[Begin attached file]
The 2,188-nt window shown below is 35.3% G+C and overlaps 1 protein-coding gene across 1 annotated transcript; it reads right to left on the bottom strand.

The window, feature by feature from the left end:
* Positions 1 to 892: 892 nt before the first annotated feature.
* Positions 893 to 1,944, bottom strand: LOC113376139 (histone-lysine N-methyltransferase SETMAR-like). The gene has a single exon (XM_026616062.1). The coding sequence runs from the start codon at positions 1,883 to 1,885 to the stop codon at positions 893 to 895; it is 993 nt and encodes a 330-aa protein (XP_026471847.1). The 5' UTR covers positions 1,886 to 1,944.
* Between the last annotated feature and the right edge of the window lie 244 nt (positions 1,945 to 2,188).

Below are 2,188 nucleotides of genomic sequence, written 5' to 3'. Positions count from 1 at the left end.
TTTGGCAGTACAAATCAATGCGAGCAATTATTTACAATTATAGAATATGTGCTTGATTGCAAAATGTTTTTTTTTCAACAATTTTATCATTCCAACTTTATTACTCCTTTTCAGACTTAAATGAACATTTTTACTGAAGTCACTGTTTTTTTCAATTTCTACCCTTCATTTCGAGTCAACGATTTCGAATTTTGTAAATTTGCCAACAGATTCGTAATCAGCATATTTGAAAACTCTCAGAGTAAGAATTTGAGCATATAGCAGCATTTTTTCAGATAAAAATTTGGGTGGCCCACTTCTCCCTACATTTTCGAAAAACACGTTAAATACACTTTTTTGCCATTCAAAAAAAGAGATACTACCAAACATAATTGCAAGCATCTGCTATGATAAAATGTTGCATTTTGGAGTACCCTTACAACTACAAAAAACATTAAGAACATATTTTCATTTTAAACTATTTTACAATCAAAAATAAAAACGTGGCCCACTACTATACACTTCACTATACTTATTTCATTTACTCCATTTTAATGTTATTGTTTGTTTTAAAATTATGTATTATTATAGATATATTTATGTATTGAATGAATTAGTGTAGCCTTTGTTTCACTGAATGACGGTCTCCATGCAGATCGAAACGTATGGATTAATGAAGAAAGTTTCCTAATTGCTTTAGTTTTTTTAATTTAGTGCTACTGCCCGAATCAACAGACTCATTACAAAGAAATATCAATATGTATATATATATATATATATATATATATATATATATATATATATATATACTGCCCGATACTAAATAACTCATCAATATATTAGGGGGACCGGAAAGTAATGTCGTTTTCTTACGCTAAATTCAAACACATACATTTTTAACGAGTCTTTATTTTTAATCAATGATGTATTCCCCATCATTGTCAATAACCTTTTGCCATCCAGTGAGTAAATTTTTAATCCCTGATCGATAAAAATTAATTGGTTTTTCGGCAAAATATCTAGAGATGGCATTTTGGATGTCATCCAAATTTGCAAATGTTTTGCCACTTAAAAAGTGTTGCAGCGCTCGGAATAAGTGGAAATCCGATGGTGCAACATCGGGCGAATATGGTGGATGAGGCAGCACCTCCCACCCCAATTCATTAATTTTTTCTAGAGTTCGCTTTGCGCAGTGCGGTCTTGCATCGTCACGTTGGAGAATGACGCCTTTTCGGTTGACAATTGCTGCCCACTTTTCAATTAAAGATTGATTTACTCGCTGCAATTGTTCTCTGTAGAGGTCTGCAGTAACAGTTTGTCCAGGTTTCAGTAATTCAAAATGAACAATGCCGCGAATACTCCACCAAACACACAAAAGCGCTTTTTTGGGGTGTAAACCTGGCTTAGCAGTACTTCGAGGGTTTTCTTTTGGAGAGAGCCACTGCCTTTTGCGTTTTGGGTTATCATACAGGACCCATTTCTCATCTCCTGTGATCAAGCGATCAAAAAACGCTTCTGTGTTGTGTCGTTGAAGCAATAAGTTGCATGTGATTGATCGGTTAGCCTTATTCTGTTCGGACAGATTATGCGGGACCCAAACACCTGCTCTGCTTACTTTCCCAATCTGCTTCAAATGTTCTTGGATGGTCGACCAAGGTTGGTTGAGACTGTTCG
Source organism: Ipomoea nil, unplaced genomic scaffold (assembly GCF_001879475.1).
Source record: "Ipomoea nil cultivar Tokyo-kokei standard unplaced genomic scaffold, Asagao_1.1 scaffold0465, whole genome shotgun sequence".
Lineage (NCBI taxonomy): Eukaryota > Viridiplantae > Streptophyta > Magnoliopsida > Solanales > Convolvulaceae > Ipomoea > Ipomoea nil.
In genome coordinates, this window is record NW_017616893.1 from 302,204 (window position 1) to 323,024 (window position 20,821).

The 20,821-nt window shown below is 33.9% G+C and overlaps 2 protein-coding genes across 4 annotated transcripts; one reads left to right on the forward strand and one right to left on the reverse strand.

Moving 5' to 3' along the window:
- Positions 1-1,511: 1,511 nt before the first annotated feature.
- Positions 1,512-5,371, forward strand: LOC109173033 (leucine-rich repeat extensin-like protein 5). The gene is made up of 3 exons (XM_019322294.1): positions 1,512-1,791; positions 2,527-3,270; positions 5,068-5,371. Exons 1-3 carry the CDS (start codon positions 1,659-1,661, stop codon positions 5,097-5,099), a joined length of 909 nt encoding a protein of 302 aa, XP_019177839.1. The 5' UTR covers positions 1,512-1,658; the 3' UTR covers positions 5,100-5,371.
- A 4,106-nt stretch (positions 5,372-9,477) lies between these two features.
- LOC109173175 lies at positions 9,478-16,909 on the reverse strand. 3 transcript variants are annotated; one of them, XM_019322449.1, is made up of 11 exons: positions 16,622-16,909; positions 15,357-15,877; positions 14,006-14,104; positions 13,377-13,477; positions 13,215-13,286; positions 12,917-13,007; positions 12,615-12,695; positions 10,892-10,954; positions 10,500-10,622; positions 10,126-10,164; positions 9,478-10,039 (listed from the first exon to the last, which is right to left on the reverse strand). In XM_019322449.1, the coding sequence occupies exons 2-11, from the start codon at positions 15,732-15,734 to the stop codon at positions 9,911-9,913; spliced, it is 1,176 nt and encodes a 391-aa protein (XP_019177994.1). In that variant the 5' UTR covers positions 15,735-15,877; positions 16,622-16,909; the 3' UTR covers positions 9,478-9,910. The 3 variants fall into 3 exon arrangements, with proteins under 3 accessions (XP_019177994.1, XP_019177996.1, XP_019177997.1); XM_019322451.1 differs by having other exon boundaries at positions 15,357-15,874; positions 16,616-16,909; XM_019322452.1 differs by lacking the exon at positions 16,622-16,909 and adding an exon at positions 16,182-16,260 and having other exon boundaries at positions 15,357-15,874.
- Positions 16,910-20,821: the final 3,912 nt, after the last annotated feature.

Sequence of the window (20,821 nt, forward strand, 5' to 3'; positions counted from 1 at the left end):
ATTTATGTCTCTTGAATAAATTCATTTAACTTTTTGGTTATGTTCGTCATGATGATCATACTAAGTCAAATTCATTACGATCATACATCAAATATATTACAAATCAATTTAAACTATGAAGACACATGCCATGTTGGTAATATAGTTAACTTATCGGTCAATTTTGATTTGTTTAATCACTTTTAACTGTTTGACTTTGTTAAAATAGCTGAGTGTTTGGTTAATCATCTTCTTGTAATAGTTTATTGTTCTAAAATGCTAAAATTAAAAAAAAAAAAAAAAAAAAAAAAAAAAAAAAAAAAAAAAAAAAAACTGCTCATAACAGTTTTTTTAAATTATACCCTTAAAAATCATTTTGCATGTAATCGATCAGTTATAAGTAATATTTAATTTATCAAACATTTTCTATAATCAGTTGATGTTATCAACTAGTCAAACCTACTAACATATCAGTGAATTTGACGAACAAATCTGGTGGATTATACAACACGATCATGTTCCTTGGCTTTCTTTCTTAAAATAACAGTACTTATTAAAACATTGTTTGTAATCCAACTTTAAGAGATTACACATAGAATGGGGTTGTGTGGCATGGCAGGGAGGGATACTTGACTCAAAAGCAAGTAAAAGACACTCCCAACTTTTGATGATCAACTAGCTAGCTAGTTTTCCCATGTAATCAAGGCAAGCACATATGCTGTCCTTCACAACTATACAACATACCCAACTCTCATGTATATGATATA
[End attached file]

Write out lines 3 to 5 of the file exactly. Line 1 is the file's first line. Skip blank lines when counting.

* Positions 1 to 892: 892 nt before the first annotated feature.
* Positions 893 to 1,944, bottom strand: LOC113376139 (histone-lysine N-methyltransferase SETMAR-like). The gene has a single exon (XM_026616062.1). The coding sequence runs from the start codon at positions 1,883 to 1,885 to the stop codon at positions 893 to 895; it is 993 nt and encodes a 330-aa protein (XP_026471847.1). The 5' UTR covers positions 1,886 to 1,944.
* Between the last annotated feature and the right edge of the window lie 244 nt (positions 1,945 to 2,188).